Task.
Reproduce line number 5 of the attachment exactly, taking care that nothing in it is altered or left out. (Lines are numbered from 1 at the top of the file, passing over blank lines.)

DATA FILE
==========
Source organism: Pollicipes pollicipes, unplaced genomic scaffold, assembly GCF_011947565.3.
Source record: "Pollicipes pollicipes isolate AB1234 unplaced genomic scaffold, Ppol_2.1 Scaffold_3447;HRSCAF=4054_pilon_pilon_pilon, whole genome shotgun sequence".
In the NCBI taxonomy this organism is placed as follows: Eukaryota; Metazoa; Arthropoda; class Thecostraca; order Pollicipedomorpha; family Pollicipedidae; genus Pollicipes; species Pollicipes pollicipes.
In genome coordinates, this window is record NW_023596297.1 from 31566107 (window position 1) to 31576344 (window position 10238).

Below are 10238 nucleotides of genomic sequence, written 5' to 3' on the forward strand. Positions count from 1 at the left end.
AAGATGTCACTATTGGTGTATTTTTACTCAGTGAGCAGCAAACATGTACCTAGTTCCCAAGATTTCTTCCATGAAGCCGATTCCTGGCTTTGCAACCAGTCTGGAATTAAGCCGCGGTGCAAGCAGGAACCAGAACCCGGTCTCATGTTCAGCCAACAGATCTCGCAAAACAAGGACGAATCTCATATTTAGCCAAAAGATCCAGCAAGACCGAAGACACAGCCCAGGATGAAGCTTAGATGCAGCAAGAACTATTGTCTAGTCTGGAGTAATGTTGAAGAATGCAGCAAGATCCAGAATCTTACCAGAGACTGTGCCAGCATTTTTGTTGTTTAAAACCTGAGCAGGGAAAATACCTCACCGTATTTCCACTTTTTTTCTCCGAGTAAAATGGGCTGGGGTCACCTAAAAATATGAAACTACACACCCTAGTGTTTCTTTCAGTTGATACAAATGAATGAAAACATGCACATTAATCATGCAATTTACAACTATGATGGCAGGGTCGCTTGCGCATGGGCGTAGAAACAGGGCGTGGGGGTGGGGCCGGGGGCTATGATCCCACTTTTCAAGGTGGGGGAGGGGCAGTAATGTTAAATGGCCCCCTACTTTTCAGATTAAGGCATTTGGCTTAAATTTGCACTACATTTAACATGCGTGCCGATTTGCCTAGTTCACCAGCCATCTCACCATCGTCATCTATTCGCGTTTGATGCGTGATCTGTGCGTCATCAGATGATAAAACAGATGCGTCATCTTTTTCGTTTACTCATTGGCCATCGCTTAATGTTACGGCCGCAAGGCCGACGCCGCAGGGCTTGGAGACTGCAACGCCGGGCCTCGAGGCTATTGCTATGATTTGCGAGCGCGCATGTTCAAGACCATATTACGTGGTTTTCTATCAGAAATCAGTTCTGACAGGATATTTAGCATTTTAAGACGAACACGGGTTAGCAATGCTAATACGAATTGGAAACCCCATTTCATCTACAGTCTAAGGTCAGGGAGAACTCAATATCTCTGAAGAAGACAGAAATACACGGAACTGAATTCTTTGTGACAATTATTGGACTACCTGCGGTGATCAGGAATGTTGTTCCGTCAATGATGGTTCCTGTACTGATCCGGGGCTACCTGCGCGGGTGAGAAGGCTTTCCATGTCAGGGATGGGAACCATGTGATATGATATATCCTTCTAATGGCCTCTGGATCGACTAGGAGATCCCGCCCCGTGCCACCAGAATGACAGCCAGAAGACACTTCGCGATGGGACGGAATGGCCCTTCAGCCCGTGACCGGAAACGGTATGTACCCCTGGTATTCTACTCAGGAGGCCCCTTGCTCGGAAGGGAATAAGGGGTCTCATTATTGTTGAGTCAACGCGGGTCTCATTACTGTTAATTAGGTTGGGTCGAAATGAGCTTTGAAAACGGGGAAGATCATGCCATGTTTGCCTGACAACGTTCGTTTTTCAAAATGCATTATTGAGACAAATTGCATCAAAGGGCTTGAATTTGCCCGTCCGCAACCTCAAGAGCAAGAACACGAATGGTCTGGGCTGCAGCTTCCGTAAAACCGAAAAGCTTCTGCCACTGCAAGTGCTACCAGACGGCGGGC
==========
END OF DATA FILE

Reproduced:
Below are 10238 nucleotides of genomic sequence, written 5' to 3' on the forward strand. Positions count from 1 at the left end.